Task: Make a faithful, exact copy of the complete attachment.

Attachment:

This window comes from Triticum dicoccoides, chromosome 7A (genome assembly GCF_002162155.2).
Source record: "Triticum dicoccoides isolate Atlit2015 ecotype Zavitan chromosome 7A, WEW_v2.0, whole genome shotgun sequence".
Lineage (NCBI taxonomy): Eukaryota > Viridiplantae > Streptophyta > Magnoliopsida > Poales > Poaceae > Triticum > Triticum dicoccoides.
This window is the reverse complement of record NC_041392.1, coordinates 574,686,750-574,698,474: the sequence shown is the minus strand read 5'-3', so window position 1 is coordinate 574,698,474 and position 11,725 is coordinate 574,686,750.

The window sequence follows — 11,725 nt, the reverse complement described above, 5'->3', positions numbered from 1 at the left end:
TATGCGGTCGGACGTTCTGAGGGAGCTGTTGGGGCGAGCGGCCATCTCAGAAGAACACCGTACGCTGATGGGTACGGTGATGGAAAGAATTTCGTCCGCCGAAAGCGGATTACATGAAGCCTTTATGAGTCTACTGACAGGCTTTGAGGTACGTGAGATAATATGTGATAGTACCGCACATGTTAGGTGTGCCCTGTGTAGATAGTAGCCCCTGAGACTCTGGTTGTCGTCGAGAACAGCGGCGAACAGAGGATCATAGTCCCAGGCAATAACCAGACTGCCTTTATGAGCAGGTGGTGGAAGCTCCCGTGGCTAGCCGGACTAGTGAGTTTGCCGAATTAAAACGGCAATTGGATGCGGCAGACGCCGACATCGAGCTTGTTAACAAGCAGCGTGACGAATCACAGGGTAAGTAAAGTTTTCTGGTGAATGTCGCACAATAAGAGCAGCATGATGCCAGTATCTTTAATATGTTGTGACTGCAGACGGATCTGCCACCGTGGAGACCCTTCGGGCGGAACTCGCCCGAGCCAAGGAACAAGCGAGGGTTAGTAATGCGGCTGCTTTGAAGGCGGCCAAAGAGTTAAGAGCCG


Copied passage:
This window comes from Triticum dicoccoides, chromosome 7A (genome assembly GCF_002162155.2).
Source record: "Triticum dicoccoides isolate Atlit2015 ecotype Zavitan chromosome 7A, WEW_v2.0, whole genome shotgun sequence".
Lineage (NCBI taxonomy): Eukaryota > Viridiplantae > Streptophyta > Magnoliopsida > Poales > Poaceae > Triticum > Triticum dicoccoides.
This window is the reverse complement of record NC_041392.1, coordinates 574,686,750-574,698,474: the sequence shown is the minus strand read 5'-3', so window position 1 is coordinate 574,698,474 and position 11,725 is coordinate 574,686,750.

The window sequence follows — 11,725 nt, the reverse complement described above, 5'->3', positions numbered from 1 at the left end:
TATGCGGTCGGACGTTCTGAGGGAGCTGTTGGGGCGAGCGGCCATCTCAGAAGAACACCGTACGCTGATGGGTACGGTGATGGAAAGAATTTCGTCCGCCGAAAGCGGATTACATGAAGCCTTTATGAGTCTACTGACAGGCTTTGAGGTACGTGAGATAATATGTGATAGTACCGCACATGTTAGGTGTGCCCTGTGTAGATAGTAGCCCCTGAGACTCTGGTTGTCGTCGAGAACAGCGGCGAACAGAGGATCATAGTCCCAGGCAATAACCAGACTGCCTTTATGAGCAGGTGGTGGAAGCTCCCGTGGCTAGCCGGACTAGTGAGTTTGCCGAATTAAAACGGCAATTGGATGCGGCAGACGCCGACATCGAGCTTGTTAACAAGCAGCGTGACGAATCACAGGGTAAGTAAAGTTTTCTGGTGAATGTCGCACAATAAGAGCAGCATGATGCCAGTATCTTTAATATGTTGTGACTGCAGACGGATCTGCCACCGTGGAGACCCTTCGGGCGGAACTCGCCCGAGCCAAGGAACAAGCGAGGGTTAGTAATGCGGCTGCTTTGAAGGCGGCCAAAGAGTTAAGAGCCG